THOMAS AQUINAS (c.1225-1274). Commentary on the Third Book of the Sentences, in Latin, ILLUMINATED MANUSCRIPT ON VELLUM
[Bologna, third quarter of the 13th century]
317 x 225mm. 121 leaves: 14, 2-512, 616, 7-812, 916, 1013(of 14, final blank cancelled) COMPLETE, catchwords towards the lower inner corner of final versos, occasional signature marks such as 'a2' and 'a3' on ff.6 and 7, two columns of 54 lines written in a gothic bookhand in brown ink between four verticals and 55 horizontals ruled in grey, paragraph marks alternately of red or blue, two-line initials alternately of red or blue with flourishing of the other colour, ILLUMINATED INITIAL with foliate staves of blue and pink shaded brown against a ground of blue and with a dull orange-red beast-mask in the infill, informally written distinctione headings (faint dampstaining to upper margins, cuts or tears in the margins of 10 leaves, a few wormholes at front and back, narrow stain across 22 lines of text on folio 7). 19th-century sheep-backed speckled paper boards (somewhat worn).
1. This is a characteristic Italian university text-book; in this case probably produced in Bologna and within the lifetime of the author. The manuscript initially remained, and was no doubt used, in Italy. It is carefully corrected throughout in a variety of hands. Different readers have jotted nota bene marks or maniculae symbols in the margins and the list of contents, probably added in the 14th-century, is in an Italian hand.
2. A letter pasted inside the upper cover dated 14 February 1880 records Giacomo Manzoni's purchase of the manuscript, with two others including lot 11, thirty years earlier in Savoy from a man who had acquired them in France.
3. Count Giacomo Manzoni (1816-1889), Rome: the letter inside the upper cover was written by Manzoni to Giuseppe Oreglia of the Society of Jesus in Rome. It informed him that three scholastic manuscripts owned by Manzoni were being brought to him. Manzoni was perhaps seeking Oreglia's opinion on the date and origin of the manuscripts -- in the letter he suggested that all three were French and of the mid-14th-century. Oreglia, of the community of La Civiltà Cattolica, had, when still a student, assisted with the foundation of the periodical of that name and continued to write for it throughout his life. It is possible that he was consulting the manuscripts in connection with his researches.
Manzoni had played a prominent part in the movement for the independence and unification of Italy: he took part in all the campaigns in the Veneto in 1848 and when the Repubblica Romana was proclaimed in 1849 he was made Finance Minister. In an effort to get funds Manzoni was involved in negotiations with Palmerston that would have resulted in the sale of the treasures of the Vatican galleries and museums. His refusal to allow this hastened the Republic's inevitable fall. He fled Rome, joined Garibaldi in San Marino and then moved to Corfu. During his exile and travels Manzoni expanded the library that he had inherited from his great-uncle, Bartolomeo Borghese; his purchases included the collection of Guglielmo Libri and a considerable number of books bought after the sale of the Wellesley library. Manzoni returned to Rome in 1874 and at his death there he owned 25,000 volumes. His wish that the collection should remain intact was not fulfilled, and it was sold by G. Sangiorgi in the Palazzo Borghese: Catalogue de la bibliothèque de feu M. le comte Jacques Manzoni, 4 parts, Città di Castello 1892-94. There were 220 manuscript volumes in the collection and 186 of these were offered for sale on 23 and 25 April 1894; the catalogue did not include either the present manuscript or lot 11.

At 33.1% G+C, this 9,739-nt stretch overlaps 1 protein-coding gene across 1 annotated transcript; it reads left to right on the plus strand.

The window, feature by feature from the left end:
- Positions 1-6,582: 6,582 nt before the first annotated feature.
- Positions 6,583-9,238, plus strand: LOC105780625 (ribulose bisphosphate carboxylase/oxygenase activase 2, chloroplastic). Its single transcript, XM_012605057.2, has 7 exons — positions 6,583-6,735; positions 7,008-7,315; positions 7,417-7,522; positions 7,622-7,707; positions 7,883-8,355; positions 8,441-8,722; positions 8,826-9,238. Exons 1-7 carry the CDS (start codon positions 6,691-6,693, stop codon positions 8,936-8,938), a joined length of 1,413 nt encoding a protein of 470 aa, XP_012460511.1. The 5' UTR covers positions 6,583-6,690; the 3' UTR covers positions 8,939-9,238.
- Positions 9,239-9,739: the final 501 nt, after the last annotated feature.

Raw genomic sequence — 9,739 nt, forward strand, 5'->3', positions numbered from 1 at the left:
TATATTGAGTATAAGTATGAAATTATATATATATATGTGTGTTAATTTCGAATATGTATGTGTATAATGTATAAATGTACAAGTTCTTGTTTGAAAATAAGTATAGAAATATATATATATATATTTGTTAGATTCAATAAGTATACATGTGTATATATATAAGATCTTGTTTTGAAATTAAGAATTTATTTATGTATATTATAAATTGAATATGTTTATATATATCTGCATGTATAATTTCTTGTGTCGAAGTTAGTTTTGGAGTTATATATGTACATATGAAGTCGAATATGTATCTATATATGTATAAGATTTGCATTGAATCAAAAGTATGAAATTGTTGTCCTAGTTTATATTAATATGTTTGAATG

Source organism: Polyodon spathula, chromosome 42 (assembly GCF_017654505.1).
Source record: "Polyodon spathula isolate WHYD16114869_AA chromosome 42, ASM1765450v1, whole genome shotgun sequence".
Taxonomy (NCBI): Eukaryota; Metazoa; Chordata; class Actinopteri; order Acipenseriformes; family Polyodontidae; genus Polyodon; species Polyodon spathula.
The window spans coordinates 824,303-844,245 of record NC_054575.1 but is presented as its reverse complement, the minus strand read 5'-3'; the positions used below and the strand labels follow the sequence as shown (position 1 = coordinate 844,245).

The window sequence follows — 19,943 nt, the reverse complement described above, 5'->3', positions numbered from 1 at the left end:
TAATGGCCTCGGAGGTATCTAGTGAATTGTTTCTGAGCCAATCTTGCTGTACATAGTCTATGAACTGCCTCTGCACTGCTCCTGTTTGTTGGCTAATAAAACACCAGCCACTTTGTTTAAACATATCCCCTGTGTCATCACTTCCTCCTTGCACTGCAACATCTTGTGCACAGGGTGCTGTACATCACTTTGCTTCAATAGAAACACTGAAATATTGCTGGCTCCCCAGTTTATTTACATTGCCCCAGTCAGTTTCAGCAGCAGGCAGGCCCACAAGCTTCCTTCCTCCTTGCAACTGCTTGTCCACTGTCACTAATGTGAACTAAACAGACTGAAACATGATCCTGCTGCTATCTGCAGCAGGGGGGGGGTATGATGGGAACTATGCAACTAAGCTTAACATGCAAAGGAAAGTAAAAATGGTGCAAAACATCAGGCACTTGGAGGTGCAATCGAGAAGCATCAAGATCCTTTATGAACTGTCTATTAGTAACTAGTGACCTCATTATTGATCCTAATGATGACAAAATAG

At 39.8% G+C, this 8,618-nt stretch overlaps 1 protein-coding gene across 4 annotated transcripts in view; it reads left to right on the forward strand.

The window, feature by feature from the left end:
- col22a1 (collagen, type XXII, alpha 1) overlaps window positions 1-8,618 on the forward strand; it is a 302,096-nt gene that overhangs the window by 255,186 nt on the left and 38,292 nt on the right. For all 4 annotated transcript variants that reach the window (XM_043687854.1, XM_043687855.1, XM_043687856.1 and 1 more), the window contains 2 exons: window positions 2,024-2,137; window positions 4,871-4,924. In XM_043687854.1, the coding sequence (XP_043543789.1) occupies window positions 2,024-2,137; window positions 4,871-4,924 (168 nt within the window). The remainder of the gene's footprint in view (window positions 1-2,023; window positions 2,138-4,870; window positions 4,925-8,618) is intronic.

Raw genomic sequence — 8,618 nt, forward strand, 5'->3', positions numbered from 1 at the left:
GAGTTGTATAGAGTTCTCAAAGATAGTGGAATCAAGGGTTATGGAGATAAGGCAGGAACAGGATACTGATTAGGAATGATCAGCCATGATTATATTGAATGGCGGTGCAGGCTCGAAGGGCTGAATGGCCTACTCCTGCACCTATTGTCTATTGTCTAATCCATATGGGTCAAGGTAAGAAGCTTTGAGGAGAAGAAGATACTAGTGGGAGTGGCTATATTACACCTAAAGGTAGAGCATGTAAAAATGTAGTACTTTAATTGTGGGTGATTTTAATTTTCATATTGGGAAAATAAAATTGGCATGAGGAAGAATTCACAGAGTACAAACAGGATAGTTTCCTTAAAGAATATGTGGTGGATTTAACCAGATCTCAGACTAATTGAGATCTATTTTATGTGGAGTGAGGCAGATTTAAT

3. Shelf-mark R.II.18 inside upper cover
4. An English private collection
List of titles ff.1-4; Commentary on the Third Book of the Sentences of Peter Lombard by Thomas Aquinas ff.5-121
Peter the Lombard composed his Sentences in the late 1140s as an aid to the study of the Bible and the Church fathers: by the early 13th Century they were the accepted compilation of theological doctrine. The study of the Sentences was obligatory for Aquinas as the second and third years of his degree as Master of Theology in Paris. His Commentary on the Sentences is nonetheless his first great work, and it has been suggested that all his major conclusions are already to be found in it. The Commentary on the Third Book considers the efficient causes of the soul's return to God, with a consideration in particular of the nature and consequences of the Incarnation.